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Hi.

I have read numerous websites discussing how to punctuate the word so.Here is one of the sites that discussed it, which appeared to be credible.

  1. So is a coordinating conjunction when its meaning is during the time NOT as a result.
    1. The owl paddled, so the monkey slept.
  2. So is a subordinating conjunction when its meaning is in order that, with the purpose that. (It is usually followed by that.)
    1. The owl paddled, so that the monkey might sleep.
  3. So is a conjunctive adverb when its meaning is therefore.
    1. The owl paddled; so it made sense for the monkey to sleep.
However, I have read other peoples opinions which totally go against this.
Could someone tell me if this is correct or not and how it should be written if not like this.

Thanks Emotion: smile
Full Member466
Hi,
Welcome to the Forum.
I have read numerous websites discussing how to punctuate the word so.Here is one of the sites that discussed it, which appeared to be credible.

  1. So is a coordinating conjunction when its meaning is during the time NOT as a result.
    1. The owl paddled, so the monkey slept. This punctuation is fine. But I see this as meaning 'and as a result'.
      It's the same as 'It rained, so I got wet'.

  2. So is a subordinating conjunction when its meaning is in order that, with the purpose that. (It is usually followed by that.)
    1. The owl paddled, so that the monkey might sleep.This punctuation is fine.
  3. So is a conjunctive adverb when its meaning is therefore.
    1. The owl paddled; so it made sense for the monkey to sleep. I'd put a comma after 'so'. My preferred punctuation would be 'The owl paddled. So, it made sense for the monkey to sleep' or I might word it as 'The owl paddled, and so it made sense for the monkey to sleep'.
Best wishes, Clive
Veteran Member69,365
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Thanks.

I try to use the word therefore to avoid my uncertainty when punctuating the word 'so'; however, 'therefore' used with a semicolon and a comma can disrupt the flow of a sentence- highlighting my quandary!!!

I am beginning to believe it may be a matter of personal preference. I have websites telling me that 'so' is a part of FANBOYS- the seven coordinating conjunctions, which have a comma preceeding them when they join two independent clauses. I use the word so rather frequently, and I would love to think I could use a comma regardless of its meaning as it is less tiresome than using a semicolon at times.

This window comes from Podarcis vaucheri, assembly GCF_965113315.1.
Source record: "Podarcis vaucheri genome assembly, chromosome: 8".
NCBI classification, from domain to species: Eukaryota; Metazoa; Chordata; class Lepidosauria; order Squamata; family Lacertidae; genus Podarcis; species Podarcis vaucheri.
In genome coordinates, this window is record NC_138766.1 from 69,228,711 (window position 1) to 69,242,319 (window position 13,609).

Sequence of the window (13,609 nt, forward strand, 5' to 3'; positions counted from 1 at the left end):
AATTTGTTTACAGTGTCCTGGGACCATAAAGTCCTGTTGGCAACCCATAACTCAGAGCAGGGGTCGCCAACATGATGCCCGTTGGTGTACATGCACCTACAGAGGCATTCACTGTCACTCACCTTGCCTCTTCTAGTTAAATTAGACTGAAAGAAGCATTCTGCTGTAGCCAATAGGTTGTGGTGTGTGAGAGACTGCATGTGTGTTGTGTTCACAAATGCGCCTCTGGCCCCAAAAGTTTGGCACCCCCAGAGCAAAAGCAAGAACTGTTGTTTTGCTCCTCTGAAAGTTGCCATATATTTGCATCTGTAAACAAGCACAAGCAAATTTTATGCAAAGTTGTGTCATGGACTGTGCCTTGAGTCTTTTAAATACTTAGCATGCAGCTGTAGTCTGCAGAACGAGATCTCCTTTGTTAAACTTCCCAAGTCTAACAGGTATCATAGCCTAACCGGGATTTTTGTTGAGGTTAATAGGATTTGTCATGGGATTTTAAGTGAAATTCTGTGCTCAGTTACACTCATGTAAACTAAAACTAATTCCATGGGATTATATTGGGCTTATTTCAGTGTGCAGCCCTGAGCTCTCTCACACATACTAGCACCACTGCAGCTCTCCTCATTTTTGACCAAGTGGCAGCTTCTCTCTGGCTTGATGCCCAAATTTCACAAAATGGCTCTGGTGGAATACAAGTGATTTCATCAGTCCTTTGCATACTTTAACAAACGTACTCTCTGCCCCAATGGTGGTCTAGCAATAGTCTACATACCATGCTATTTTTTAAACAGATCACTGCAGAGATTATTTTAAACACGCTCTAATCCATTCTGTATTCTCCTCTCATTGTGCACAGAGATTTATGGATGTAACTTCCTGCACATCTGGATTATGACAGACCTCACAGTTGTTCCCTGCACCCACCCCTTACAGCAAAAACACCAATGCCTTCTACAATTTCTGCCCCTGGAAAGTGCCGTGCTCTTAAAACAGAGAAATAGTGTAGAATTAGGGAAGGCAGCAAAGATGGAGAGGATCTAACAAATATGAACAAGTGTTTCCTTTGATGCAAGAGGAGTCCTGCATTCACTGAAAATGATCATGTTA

I try to use the word therefore to avoid my uncertainty; however, 'therefore' used with a semicolon and a comma can disrupt the flow of a sentence- highlighting my quandary!!!

I do agree with you that in this case, 'it rained, so I got wet' so means as a result and is basically synonmous with 'during the time'

Any further comments are appreciated.
Hi,
If they are causing you a bit of trouble, you might find it simpler never to use semi-colons. I never do.

I do agree with you that in this case, 'it rained, so I got wet' so means as a result <<< Yes and is basically synonmous with 'during the time'

I fail to see that this sentence can be reworded as 'It rained (,) during the time I got wet'. Perhaps I am misunderstanding your thought?

Best wishes again, Clive
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Sorry, I made it unclear.

I was refering to this:

So is a coordinating conjunction when its meaning is during the time NOT as a result.
The owl paddled, so the monkey slept. This punctuation is fine. But I see this as meaning 'and as a result'.
It's the same as 'It rained, so I got wet'.

I agree with what you have said- tha the example they give appears to be 'as a resul.'

I have no trouble using semicolons to be honest. It is just this one word that has created ambiguity for me because I have been told many different things from different sources.

Some say that 'so' is always punctuated with a comma when it joins two independent clauses; however, as this site shows, 'so' is punctuated differently depending on its meaning.
Hi,

So, you have no more questions about this?

Clive
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Hi,

Yes, that is all thanks. I think the variety of answers I have received on this issue suggests that flexibility is permissible. I will probably refrain from using the semicolon to join the two clauses when 'so' means therefore or as a result. I think I will utilise the conventional methods where a comma is used regardless of what so means. That is, I will use a comma in all three cases rather than the semicolon as shown below.

  1. So is a coordinating conjunction when its meaning is during the time NOT as a result.
    1. The owl paddled, so the monkey slept.
  2. So is a subordinating conjunction when its meaning is in order that, with the purpose that. (It is usually followed by that.)
    1. The owl paddled, so that the monkey might sleep.
  3. So is a conjunctive adverb when its meaning is therefore.
    1. The owl paddled; so it made sense for the monkey to sleep.
I was wonding what method you resort to. Therefore is probably better in formal prose, but sometimes so creates flow, so I was wondering how you punctuate so.

How do you, personally?
Hi,
If I feel that punctuation is required, I usually just use a comma. In the case of 'therefore', I'd usually use a period or 'and'.

Clive
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Anonymous:
I'm inclinded to agree. It works like a run-on sentence if you add a comma.
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